Hamster Life Cycle: Different Stages in their life

If you are planning on getting a hamster, you should learn at least a little bit about its life cycle.

This information will let you know what to expect if you have a pregnant female.

There are certain defining characteristics of a hamster at each stage in their life cycle that you need to be aware of.

1. Newborn Hamsters

Baby hamsters cannot hear or see anything when they are first born. In fact, these animals don’t even have fur when they come out of their mother. It takes about five days to a week for you to start seeing fur appear on their body. You should notice their eyes start to open once they hit about two weeks of age.

Keep in mind that Syrian hamsters should be kept separate from each other, as they are known for fighting. This fighting can become quite serious and lead to severe injuries to one or both hamsters.

You should be able to keep dwarf hamsters together without any issues. Just make sure that you keep a close eye on them, because fighting is still a possibility.

2. Adolescence

A hamster is said to be in the adolescent stage of its life cycle from the time they are four weeks old. At this point you will need to remove the hamsters from their mother’s care. This is just a part of the normal development of these animals, and it is necessary.

Hamsters become sexually mature at four to six weeks old. You will, however, want to avoid breeding these animals until they are 10 weeks old. This will greatly reduce the chances of birth defects in the babies, along with some other issues.

SEE NEXT:  Why Does my Hamster Hide?

3. Adult

A hamster becomes an adult when they are 4 to 6 months old. A female hamster can get pregnant as soon as 24 hours after they give birth. Keep in mind that these animals are usually completely sterile by the time they are a year old. If you are planning on breeding these rodents, it is important to keep this in mind.

hamster hand

4. The Senior Stage

Once your hamster has reached 1.5 years old, they are considered to be a senior. This is the point of a hamster’s life at which it is most prone to health issues. It is therefore important that you keep a close eye on them and look for signs of illness.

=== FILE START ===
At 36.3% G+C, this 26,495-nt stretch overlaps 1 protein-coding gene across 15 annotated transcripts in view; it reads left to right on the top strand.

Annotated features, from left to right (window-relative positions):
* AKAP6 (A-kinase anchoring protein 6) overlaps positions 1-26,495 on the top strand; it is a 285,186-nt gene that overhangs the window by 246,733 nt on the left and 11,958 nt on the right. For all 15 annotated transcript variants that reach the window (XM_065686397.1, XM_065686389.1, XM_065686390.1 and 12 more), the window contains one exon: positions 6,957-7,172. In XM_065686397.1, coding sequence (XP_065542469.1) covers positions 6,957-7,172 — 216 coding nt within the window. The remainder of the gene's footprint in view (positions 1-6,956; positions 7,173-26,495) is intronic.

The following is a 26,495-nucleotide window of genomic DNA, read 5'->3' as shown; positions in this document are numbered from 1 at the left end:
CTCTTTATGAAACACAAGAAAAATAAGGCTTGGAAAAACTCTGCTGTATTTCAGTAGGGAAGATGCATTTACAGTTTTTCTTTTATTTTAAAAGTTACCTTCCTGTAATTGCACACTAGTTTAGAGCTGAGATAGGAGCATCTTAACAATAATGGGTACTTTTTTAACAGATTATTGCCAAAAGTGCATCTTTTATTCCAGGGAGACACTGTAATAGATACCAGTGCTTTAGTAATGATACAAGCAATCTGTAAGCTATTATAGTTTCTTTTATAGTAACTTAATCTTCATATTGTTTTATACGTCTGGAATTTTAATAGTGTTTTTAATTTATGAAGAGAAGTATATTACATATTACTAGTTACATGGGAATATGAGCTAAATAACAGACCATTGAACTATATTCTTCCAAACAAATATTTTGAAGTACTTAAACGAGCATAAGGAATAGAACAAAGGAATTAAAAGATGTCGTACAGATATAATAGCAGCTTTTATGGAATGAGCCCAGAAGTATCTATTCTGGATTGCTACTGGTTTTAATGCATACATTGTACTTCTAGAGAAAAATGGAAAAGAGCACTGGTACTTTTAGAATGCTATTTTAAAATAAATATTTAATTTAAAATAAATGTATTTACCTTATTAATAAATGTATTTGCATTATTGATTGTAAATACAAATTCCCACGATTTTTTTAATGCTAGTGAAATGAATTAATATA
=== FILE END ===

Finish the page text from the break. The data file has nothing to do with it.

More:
Some of the most common signs of illness in hamsters include lethargic behavior, changes in eating or drinking habits, diarrhea, huddling in a corner, and hair loss. Wheezing or labored breathing is also a sign that there is something seriously wrong with your pet.

Most hamsters live up to two years, while others can live up to four years. It depends on the species and how well you care for them. The more diligent you are about looking for signs of illness in your hamster, the longer they are likely to live.

5. Litters

A hamster can have up to 20 pups at a time, depending on the species. Dwarf hamsters never birth more than 10 babies at once. It is important that you are prepared for a good number of pups if you have a pregnant female.

What Affects the Lifespan of Hamsters?

There are numerous factors that can have a huge influence on how long your hamster lives. You do have quite a bit of control over this, but only to a certain extent.

SEE NEXT:  Pet Hamster Breeding & How to take care of them

1. Diet

Your hamster’s diet is very important when it comes to how long it ends up living. You need to provide your rodent friends with a high-protein, low-fat diet. These animals can be given specially formulated pellets or a loose seed mix. Either way, you need to make sure that you get the right food for them.

hamster basket

2. Exercise

Hamsters need exercise just like any other animal. While you may not be able to take your hamster for a walk, you can provide them with exercise in a number of ways. You should put an exercise wheel in their cage for starters.

You can also help your hamster to get the exercise it needs on a daily basis by putting them in an exercise ball. These animals love to race around the house in these balls, and it is good for their overall health.

3. Habitat

If you want to extend your hamster’s life as much as possible, you’ll want to provide them with adequate housing. A hamster that isn’t given enough space in their environment is likely to die young.

Make sure that you choose a decently large habitat or cage for your hamster so they don’t become stressed out too easily. Stress can take a serious toll on this animal’s mental and physical health over time.

4. Checkups

You need to make a point of taking your hamster to the vet for regular checkups. This will go a long way towards keeping your pet healthy. A veterinarian will thoroughly examine your hamster to check for any signs of illness. If there is something wrong with them, you’ll want to know about it sooner rather than later.

SEE NEXT:  Hamster Care Guide - Information & Costs

Conclusion

  • Pregnant hamsters can birth up to 20 pups at a time, but it depends on the species.
  • Newborn hamsters cannot hear or see at all, and they don’t even open their eyes for the first two weeks.
  • Hamsters enter the adolescent phase of their lifecycle once they hit four weeks old.
  • A hamster usually becomes sexually mature at around four to six weeks of age.
  • You should avoid trying to breed hamsters that are younger than ten weeks old.
  • Hamsters are officially considered an adult by the time they are four to six months old.
  • Senior hamsters are 1.5 years of age or older.
  • It is particularly important to keep a close eye on your hamster once it is a senior, as they are more prone to illness and health problems.
  • You can help to extend your hamster’s life by providing them with a healthy diet, regular exercise and an adequately sized habitat.
Leave a Comment